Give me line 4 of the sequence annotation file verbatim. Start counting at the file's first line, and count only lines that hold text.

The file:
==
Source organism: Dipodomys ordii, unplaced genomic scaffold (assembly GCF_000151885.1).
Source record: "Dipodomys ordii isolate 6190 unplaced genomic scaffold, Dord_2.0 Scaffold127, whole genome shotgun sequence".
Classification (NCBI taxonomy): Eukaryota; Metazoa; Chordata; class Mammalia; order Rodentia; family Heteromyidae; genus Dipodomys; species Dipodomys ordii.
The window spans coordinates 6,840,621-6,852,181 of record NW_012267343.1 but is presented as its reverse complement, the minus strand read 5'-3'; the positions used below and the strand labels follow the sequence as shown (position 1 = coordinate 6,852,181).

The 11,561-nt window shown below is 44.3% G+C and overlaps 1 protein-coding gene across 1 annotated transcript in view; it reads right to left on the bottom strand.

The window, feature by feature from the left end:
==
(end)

The window spans coordinates 6,840,621-6,852,181 of record NW_012267343.1 but is presented as its reverse complement, the minus strand read 5'-3'; the positions used below and the strand labels follow the sequence as shown (position 1 = coordinate 6,852,181).